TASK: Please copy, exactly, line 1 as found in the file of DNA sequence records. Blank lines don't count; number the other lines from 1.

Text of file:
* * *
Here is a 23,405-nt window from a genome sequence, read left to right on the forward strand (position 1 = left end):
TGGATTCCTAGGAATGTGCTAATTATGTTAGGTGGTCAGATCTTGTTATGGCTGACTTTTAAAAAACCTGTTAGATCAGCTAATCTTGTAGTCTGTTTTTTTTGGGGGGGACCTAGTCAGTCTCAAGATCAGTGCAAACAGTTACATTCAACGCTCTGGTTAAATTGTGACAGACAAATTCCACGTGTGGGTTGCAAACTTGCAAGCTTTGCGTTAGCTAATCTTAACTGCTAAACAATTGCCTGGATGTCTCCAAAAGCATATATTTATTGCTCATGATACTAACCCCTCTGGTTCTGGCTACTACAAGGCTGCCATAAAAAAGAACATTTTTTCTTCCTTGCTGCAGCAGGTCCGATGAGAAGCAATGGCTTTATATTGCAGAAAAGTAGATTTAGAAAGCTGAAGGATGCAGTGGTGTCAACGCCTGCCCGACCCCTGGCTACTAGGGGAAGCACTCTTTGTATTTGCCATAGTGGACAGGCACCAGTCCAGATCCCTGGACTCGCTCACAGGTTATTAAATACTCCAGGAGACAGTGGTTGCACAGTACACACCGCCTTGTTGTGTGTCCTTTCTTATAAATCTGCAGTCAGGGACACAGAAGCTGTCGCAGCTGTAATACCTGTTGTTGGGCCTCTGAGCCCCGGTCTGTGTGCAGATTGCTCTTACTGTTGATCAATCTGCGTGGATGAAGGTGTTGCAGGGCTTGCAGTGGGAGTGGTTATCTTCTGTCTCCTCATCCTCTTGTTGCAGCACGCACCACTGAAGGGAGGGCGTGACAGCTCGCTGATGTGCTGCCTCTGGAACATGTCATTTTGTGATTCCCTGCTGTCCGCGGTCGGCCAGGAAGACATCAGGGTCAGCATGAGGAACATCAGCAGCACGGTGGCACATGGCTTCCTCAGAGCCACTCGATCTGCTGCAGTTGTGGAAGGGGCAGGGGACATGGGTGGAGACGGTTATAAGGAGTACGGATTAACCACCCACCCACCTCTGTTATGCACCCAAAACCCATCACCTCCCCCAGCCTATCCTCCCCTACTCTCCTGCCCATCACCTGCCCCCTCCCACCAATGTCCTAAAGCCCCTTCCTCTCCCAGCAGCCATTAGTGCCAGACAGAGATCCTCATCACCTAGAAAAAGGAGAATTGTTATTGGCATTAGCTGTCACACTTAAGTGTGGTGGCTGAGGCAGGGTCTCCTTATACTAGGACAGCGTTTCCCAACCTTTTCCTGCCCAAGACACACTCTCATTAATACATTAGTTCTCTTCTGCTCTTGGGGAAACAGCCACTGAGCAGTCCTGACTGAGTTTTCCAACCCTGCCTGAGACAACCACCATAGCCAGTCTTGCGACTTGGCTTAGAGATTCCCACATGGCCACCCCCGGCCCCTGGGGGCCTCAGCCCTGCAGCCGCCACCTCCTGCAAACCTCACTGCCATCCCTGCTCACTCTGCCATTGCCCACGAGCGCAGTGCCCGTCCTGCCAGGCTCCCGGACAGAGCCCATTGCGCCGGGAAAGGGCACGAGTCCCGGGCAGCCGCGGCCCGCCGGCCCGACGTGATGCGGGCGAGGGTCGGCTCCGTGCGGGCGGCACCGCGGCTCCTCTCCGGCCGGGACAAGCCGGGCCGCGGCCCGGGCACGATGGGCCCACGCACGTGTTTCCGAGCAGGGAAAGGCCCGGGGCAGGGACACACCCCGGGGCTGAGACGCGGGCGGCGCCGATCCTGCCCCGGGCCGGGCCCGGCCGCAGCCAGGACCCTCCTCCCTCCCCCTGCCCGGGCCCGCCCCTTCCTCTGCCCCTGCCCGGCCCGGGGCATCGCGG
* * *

Here is a 23,405-nt window from a genome sequence, read left to right on the forward strand (position 1 = left end):